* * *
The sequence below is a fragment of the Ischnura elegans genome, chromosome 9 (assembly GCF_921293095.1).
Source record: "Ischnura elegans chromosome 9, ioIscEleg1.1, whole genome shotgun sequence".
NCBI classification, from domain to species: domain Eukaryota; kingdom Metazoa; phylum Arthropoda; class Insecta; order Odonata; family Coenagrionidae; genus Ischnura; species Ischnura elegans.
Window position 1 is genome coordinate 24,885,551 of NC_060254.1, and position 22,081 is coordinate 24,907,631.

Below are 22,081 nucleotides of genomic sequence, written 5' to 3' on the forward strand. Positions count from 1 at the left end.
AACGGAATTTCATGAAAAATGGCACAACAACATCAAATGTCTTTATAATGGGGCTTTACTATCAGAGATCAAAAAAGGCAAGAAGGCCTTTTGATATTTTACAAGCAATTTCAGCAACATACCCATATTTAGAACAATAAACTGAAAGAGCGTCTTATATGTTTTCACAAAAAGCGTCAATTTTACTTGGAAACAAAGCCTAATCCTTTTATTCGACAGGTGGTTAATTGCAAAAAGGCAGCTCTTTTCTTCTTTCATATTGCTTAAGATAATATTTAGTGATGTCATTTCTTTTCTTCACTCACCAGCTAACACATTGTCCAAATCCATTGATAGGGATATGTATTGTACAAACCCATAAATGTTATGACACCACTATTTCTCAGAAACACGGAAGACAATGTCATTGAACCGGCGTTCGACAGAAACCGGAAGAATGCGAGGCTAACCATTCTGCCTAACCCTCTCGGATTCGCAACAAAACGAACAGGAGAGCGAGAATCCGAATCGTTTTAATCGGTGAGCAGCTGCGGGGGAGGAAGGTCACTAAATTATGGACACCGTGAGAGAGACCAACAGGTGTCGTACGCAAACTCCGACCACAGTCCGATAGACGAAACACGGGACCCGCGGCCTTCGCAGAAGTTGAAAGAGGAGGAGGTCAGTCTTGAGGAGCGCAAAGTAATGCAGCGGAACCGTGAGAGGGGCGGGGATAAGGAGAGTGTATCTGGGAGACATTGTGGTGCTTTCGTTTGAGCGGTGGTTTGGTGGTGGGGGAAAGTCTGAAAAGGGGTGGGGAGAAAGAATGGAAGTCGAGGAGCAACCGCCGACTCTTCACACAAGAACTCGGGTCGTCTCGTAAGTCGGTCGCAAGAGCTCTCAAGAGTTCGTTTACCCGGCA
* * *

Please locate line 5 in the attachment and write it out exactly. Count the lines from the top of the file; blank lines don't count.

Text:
Below are 22,081 nucleotides of genomic sequence, written 5' to 3' on the forward strand. Positions count from 1 at the left end.